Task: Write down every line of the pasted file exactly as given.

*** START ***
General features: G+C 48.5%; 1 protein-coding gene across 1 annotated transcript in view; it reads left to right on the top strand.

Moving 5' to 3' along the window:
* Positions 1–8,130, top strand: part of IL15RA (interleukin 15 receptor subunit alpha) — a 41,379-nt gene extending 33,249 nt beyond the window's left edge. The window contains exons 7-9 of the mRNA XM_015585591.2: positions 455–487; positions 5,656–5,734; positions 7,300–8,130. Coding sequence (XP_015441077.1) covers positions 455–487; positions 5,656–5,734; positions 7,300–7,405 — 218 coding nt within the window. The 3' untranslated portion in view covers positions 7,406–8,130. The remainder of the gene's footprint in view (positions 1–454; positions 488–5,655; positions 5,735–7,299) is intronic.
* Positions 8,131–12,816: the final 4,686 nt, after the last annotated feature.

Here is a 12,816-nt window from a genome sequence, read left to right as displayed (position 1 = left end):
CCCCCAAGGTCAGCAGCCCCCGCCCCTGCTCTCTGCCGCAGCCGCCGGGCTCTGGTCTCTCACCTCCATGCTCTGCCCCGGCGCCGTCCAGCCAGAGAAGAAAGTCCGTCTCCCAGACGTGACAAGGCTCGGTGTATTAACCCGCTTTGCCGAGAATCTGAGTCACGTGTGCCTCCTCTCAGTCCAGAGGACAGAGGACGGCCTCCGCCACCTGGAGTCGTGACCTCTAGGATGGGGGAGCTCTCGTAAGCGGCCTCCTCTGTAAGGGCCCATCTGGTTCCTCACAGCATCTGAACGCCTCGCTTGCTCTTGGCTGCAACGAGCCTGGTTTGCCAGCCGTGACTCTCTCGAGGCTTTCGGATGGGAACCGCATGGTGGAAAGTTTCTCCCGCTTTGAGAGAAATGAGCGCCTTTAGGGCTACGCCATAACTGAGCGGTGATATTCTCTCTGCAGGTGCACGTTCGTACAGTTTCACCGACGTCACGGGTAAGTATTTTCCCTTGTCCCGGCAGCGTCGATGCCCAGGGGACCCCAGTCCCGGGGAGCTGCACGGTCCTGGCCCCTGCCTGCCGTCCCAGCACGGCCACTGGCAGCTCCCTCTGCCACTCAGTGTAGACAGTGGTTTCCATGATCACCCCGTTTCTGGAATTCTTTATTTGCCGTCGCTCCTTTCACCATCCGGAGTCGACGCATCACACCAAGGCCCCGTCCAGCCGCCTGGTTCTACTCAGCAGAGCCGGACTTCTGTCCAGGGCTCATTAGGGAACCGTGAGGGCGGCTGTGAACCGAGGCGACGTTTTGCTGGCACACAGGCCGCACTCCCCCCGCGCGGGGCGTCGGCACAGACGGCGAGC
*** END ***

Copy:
General features: G+C 48.5%; 1 protein-coding gene across 1 annotated transcript in view; it reads left to right on the top strand.

Moving 5' to 3' along the window:
* Positions 1–8,130, top strand: part of IL15RA (interleukin 15 receptor subunit alpha) — a 41,379-nt gene extending 33,249 nt beyond the window's left edge. The window contains exons 7-9 of the mRNA XM_015585591.2: positions 455–487; positions 5,656–5,734; positions 7,300–8,130. Coding sequence (XP_015441077.1) covers positions 455–487; positions 5,656–5,734; positions 7,300–7,405 — 218 coding nt within the window. The 3' untranslated portion in view covers positions 7,406–8,130. The remainder of the gene's footprint in view (positions 1–454; positions 488–5,655; positions 5,735–7,299) is intronic.
* Positions 8,131–12,816: the final 4,686 nt, after the last annotated feature.

Here is a 12,816-nt window from a genome sequence, read left to right as displayed (position 1 = left end):
CCCCCAAGGTCAGCAGCCCCCGCCCCTGCTCTCTGCCGCAGCCGCCGGGCTCTGGTCTCTCACCTCCATGCTCTGCCCCGGCGCCGTCCAGCCAGAGAAGAAAGTCCGTCTCCCAGACGTGACAAGGCTCGGTGTATTAACCCGCTTTGCCGAGAATCTGAGTCACGTGTGCCTCCTCTCAGTCCAGAGGACAGAGGACGGCCTCCGCCACCTGGAGTCGTGACCTCTAGGATGGGGGAGCTCTCGTAAGCGGCCTCCTCTGTAAGGGCCCATCTGGTTCCTCACAGCATCTGAACGCCTCGCTTGCTCTTGGCTGCAACGAGCCTGGTTTGCCAGCCGTGACTCTCTCGAGGCTTTCGGATGGGAACCGCATGGTGGAAAGTTTCTCCCGCTTTGAGAGAAATGAGCGCCTTTAGGGCTACGCCATAACTGAGCGGTGATATTCTCTCTGCAGGTGCACGTTCGTACAGTTTCACCGACGTCACGGGTAAGTATTTTCCCTTGTCCCGGCAGCGTCGATGCCCAGGGGACCCCAGTCCCGGGGAGCTGCACGGTCCTGGCCCCTGCCTGCCGTCCCAGCACGGCCACTGGCAGCTCCCTCTGCCACTCAGTGTAGACAGTGGTTTCCATGATCACCCCGTTTCTGGAATTCTTTATTTGCCGTCGCTCCTTTCACCATCCGGAGTCGACGCATCACACCAAGGCCCCGTCCAGCCGCCTGGTTCTACTCAGCAGAGCCGGACTTCTGTCCAGGGCTCATTAGGGAACCGTGAGGGCGGCTGTGAACCGAGGCGACGTTTTGCTGGCACACAGGCCGCACTCCCCCCGCGCGGGGCGTCGGCACAGACGGCGAGC